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In with the Old

Photo by Cynthia Wiggins

The first few times I ate at Chasen’s, as a culture brat weaned on punk rock and California cuisine, I felt so smugly toward the restaurant that, looking back on myself from a distance of 15 years and perhaps 5,000 serious restaurant meals, I can barely suppress a cringe.

The service was creaky, it’s true, some of the vegetables were canned, and the famous chili was fairly indistinguishable from Dennison’s finest. Nancy Reagan still came to the restaurant sometimes, as did the rest of the local Republican aristocracy, and I found it amusing that faded stars like Joel McCrea and Zsa Zsa Gabor occupied the booths where Olympians like S.J. Perelman and W.C. Fields once dined. The place was expensive but deigned to accept no credit cards. In the bright ascendancy of Wolfgang Puck, in a year when it seemed as if Los Angeles cooking bestrode the Earth like a colossus, Chasen’s menu of deviled beef bones, crème Senegalese and profiteroles read like a yellowed document from 1952. It was the dinner you love to hate.

But secretly, I’d had a really good time at Chasen’s. I never bothered to acknowledge the essential kindness of the maitre d’ and captains, who treated me more decently than I deserved and fed me well, seating me where I could see the grand entrances and exits of Betsy Bloomingdale and Jimmy Stewart, making sure I knew about the best food and drink the restaurant had to offer, much of which was not printed on the menu. I still dream about those meals — the eggy caesar salads, the blood-rare hobo steaks, the banana cake, the Flaming Martinis of Love — as if I had eaten them yesterday. (The new "Chasen’s" on Canon has nothing in common with the original but the name.)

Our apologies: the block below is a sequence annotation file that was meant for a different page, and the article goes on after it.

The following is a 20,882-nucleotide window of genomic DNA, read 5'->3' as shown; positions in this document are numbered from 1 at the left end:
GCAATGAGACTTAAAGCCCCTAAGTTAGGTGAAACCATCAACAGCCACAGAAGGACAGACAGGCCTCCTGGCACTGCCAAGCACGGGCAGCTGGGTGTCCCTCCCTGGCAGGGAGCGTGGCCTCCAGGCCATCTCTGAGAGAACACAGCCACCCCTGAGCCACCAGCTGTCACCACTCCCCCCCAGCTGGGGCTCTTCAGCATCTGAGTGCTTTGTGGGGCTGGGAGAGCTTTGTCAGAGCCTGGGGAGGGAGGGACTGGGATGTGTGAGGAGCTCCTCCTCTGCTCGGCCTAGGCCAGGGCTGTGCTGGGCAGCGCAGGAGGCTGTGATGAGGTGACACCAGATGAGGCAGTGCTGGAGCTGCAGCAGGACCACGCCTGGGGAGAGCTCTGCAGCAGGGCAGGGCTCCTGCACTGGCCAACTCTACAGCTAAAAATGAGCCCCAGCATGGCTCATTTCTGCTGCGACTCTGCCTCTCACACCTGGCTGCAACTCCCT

How could I have known then that I would mourn Chasen’s more than I do the fashionably avant-garde Max au Triangle, more than 385 North, more even, perhaps, than Trumps, where I ate Brie-and-grape quesadillas and snifters of Calvados as if they were so many Oki Dogs and Cokes? Chasen’s was the closest thing in Hollywood to an immortal institution, and I was sure I would be able to thumb my nose at the place, even as I inhaled its Gibsons and its cheese toast, for pretty much the rest of my life. Institutions aren’t supposed to collapse.

Still, as much as some of us want to believe that, in the impermanent city of Los Angeles, some things still remain as they were, a restaurant may be as mutable an institution as exists in this world — and when a restaurant, against all odds, manages to resist change, we as customers do not. To paraphrase Heraclitus, no man steps into the same restaurant twice. Not even Philippe’s, or the Cadillac Cafe.

This is often literally so: Of the hundred-odd area restaurants listed in a ’50s-era restaurant guide (many of which — Villa Frascati and Don the Beachcomber, Cock & Bull and the Fog Cutters, Stear’s and the Cove, the Derby and Blum’s and Vince & Paul’s — I remember going to as a kid), the only survivors, outside of hotel restaurants, are Lawry’s The Prime Rib — which, perched across the street from its original location, is an actual simulacrum of its former self — and Musso & Frank Grill. Authentic ’50s restaurants designed by such Googie masters as John Lautner and Armet & Davis have been ripped apart and retrofitted with the sort of ersatz chrome and neon you can find in the malt shop in any American mall. The Theme Restaurant at LAX, which was the ultimate in ultramodernity when it opened 30 years ago, is now, as Encounter, revered for its quaintness. Ships which never closes, closed.

Sometimes, though, these places just feel like different restaurants. The Musso’s I saved nickels for as a broke, finnan-haddie-craving college student is different from Musso’s today, if only because I can afford to have a second drink if I want to and I can put the Welsh rarebit on my American Express card. The Tortilla Pete’s I was 86’d from as a shrill-voiced 6-year-old hellion was cruel and exotic; the real Tortilla Pete’s that held down its corner of Inglewood for almost 40 years was stable and bland. The Mon Kee in Chinatown has almost nothing to do with the Mon Kee where I tasted squid for the first time as a 16-year-old — it may have the same menu, the same food and the same chefs that it always did, but this time around I have a pretty good idea of what to expect when I order cuttlefish. But you can bet that I’ll be sad when it’s gone. And despite myself, I’m happy that some of the old ones are still around.

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